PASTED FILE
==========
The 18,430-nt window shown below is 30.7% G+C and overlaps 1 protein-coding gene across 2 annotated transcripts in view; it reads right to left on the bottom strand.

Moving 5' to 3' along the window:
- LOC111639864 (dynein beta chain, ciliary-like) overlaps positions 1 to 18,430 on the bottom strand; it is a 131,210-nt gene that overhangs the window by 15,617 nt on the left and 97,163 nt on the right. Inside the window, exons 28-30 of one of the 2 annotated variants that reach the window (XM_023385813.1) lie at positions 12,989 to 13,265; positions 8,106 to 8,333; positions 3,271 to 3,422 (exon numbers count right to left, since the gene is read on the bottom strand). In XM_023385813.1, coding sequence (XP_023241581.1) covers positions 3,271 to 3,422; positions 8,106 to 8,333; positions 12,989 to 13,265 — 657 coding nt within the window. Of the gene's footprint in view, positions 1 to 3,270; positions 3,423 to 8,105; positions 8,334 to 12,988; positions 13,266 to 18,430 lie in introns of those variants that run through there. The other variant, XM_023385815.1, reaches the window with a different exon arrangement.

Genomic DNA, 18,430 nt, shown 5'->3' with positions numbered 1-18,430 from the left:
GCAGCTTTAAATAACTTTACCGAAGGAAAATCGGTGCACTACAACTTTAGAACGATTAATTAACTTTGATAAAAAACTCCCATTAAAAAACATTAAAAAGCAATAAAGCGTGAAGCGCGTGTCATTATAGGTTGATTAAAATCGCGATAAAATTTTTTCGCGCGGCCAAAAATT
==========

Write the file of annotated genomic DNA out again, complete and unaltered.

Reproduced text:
The 18,430-nt window shown below is 30.7% G+C and overlaps 1 protein-coding gene across 2 annotated transcripts in view; it reads right to left on the bottom strand.

Moving 5' to 3' along the window:
- LOC111639864 (dynein beta chain, ciliary-like) overlaps positions 1 to 18,430 on the bottom strand; it is a 131,210-nt gene that overhangs the window by 15,617 nt on the left and 97,163 nt on the right. Inside the window, exons 28-30 of one of the 2 annotated variants that reach the window (XM_023385813.1) lie at positions 12,989 to 13,265; positions 8,106 to 8,333; positions 3,271 to 3,422 (exon numbers count right to left, since the gene is read on the bottom strand). In XM_023385813.1, coding sequence (XP_023241581.1) covers positions 3,271 to 3,422; positions 8,106 to 8,333; positions 12,989 to 13,265 — 657 coding nt within the window. Of the gene's footprint in view, positions 1 to 3,270; positions 3,423 to 8,105; positions 8,334 to 12,988; positions 13,266 to 18,430 lie in introns of those variants that run through there. The other variant, XM_023385815.1, reaches the window with a different exon arrangement.

Genomic DNA, 18,430 nt, shown 5'->3' with positions numbered 1-18,430 from the left:
GCAGCTTTAAATAACTTTACCGAAGGAAAATCGGTGCACTACAACTTTAGAACGATTAATTAACTTTGATAAAAAACTCCCATTAAAAAACATTAAAAAGCAATAAAGCGTGAAGCGCGTGTCATTATAGGTTGATTAAAATCGCGATAAAATTTTTTCGCGCGGCCAAAAATT